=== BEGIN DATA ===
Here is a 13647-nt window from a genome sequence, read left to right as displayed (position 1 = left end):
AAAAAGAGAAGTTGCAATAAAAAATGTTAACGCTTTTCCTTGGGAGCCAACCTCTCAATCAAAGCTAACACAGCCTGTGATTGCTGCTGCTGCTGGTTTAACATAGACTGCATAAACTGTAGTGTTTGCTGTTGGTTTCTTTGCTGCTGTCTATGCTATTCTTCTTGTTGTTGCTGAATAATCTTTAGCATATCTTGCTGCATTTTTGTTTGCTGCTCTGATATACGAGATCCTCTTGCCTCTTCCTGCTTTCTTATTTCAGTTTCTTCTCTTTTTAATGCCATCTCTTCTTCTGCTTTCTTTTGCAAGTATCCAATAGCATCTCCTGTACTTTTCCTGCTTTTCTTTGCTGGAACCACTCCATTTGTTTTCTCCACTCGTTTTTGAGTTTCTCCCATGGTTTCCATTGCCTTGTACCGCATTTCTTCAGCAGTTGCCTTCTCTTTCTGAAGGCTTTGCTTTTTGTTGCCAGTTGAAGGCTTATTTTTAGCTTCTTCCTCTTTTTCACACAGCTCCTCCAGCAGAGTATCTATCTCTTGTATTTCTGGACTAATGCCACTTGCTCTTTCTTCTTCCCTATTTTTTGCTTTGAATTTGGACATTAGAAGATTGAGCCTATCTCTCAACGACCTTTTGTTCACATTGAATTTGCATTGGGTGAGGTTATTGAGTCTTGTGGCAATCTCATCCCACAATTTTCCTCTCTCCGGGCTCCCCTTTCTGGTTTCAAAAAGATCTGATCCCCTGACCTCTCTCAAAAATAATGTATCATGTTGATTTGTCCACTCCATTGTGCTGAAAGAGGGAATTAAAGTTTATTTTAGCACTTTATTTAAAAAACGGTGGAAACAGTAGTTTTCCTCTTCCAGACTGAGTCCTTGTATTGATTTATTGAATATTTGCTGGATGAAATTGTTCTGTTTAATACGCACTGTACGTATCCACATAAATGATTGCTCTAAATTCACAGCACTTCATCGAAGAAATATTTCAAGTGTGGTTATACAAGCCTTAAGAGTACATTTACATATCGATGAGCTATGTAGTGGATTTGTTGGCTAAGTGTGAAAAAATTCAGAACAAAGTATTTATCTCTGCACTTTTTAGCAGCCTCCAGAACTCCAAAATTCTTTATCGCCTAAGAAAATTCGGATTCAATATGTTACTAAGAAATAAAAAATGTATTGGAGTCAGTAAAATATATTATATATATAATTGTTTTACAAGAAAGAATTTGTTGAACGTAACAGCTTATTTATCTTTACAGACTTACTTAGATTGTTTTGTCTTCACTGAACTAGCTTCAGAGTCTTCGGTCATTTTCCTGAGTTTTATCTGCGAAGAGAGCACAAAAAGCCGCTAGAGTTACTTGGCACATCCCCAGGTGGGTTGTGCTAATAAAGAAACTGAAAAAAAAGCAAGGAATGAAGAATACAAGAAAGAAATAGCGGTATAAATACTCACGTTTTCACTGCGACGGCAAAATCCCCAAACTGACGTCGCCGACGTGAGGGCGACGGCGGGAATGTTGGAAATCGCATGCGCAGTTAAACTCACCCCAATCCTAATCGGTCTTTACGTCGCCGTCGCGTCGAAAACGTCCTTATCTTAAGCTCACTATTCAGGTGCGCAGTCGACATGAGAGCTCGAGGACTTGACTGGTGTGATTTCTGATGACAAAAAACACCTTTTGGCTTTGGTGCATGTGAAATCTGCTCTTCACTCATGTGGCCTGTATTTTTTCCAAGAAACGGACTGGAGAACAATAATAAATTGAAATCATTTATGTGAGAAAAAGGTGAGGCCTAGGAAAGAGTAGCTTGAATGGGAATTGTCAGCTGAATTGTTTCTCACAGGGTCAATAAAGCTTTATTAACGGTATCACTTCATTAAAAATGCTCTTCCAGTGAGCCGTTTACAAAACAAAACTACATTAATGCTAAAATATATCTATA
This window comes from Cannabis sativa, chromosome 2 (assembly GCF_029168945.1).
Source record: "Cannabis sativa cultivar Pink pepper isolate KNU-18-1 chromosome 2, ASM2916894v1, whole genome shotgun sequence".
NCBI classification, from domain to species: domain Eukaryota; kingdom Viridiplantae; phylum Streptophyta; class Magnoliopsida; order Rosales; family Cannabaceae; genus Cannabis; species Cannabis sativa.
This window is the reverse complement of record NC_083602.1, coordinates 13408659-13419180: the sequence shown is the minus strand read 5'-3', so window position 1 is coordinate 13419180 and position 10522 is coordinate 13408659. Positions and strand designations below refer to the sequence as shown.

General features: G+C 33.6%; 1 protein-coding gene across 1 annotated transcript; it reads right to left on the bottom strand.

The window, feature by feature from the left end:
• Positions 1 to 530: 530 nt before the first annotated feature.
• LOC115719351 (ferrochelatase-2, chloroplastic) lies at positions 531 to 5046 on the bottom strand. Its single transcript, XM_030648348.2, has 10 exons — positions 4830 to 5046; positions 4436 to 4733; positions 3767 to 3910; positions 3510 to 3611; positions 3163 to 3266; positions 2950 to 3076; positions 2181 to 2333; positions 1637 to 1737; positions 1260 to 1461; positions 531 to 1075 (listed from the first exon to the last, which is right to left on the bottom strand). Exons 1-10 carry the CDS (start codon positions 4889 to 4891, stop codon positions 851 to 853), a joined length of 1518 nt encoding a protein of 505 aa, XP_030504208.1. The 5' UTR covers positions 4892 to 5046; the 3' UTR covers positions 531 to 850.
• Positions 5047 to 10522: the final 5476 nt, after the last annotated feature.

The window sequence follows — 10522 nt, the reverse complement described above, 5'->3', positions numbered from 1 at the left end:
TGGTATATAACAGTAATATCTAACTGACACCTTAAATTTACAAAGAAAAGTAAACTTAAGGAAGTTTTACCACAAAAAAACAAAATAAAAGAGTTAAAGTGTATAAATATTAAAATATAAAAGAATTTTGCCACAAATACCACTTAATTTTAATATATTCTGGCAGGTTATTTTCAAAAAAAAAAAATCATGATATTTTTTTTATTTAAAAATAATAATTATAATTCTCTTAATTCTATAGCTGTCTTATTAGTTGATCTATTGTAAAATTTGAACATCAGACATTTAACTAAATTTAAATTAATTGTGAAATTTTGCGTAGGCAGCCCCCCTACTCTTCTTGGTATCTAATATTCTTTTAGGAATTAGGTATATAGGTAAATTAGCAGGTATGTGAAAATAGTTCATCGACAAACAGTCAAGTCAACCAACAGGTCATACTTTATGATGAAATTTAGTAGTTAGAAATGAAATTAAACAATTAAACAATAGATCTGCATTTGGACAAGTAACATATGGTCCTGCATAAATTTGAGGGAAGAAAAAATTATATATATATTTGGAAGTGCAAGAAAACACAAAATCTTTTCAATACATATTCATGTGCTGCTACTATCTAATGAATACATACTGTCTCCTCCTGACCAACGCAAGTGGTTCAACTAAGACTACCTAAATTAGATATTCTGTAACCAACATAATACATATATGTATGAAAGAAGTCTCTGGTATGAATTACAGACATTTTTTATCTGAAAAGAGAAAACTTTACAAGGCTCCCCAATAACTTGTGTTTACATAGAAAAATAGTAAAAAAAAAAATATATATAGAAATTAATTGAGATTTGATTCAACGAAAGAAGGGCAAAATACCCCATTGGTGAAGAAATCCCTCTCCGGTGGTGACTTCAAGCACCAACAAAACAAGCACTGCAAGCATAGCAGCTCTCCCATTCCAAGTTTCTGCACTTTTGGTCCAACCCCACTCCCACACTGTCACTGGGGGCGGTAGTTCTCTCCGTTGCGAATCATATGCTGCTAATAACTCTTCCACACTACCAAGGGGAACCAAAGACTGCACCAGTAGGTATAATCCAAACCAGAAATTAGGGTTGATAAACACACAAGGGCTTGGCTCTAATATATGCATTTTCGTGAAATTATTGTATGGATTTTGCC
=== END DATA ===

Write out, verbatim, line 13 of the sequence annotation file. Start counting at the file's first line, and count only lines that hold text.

TGGTATATAACAGTAATATCTAACTGACACCTTAAATTTACAAAGAAAAGTAAACTTAAGGAAGTTTTACCACAAAAAAACAAAATAAAAGAGTTAAAGTGTATAAATATTAAAATATAAAAGAATTTTGCCACAAATACCACTTAATTTTAATATATTCTGGCAGGTTATTTTCAAAAAAAAAAAATCATGATATTTTTTTTATTTAAAAATAATAATTATAATTCTCTTAATTCTATAGCTGTCTTATTAGTTGATCTATTGTAAAATTTGAACATCAGACATTTAACTAAATTTAAATTAATTGTGAAATTTTGCGTAGGCAGCCCCCCTACTCTTCTTGGTATCTAATATTCTTTTAGGAATTAGGTATATAGGTAAATTAGCAGGTATGTGAAAATAGTTCATCGACAAACAGTCAAGTCAACCAACAGGTCATACTTTATGATGAAATTTAGTAGTTAGAAATGAAATTAAACAATTAAACAATAGATCTGCATTTGGACAAGTAACATATGGTCCTGCATAAATTTGAGGGAAGAAAAAATTATATATATATTTGGAAGTGCAAGAAAACACAAAATCTTTTCAATACATATTCATGTGCTGCTACTATCTAATGAATACATACTGTCTCCTCCTGACCAACGCAAGTGGTTCAACTAAGACTACCTAAATTAGATATTCTGTAACCAACATAATACATATATGTATGAAAGAAGTCTCTGGTATGAATTACAGACATTTTTTATCTGAAAAGAGAAAACTTTACAAGGCTCCCCAATAACTTGTGTTTACATAGAAAAATAGTAAAAAAAAAAATATATATAGAAATTAATTGAGATTTGATTCAACGAAAGAAGGGCAAAATACCCCATTGGTGAAGAAATCCCTCTCCGGTGGTGACTTCAAGCACCAACAAAACAAGCACTGCAAGCATAGCAGCTCTCCCATTCCAAGTTTCTGCACTTTTGGTCCAACCCCACTCCCACACTGTCACTGGGGGCGGTAGTTCTCTCCGTTGCGAATCATATGCTGCTAATAACTCTTCCACACTACCAAGGGGAACCAAAGACTGCACCAGTAGGTATAATCCAAACCAGAAATTAGGGTTGATAAACACACAAGGGCTTGGCTCTAATATATGCATTTTCGTGAAATTATTGTATGGATTTTGCC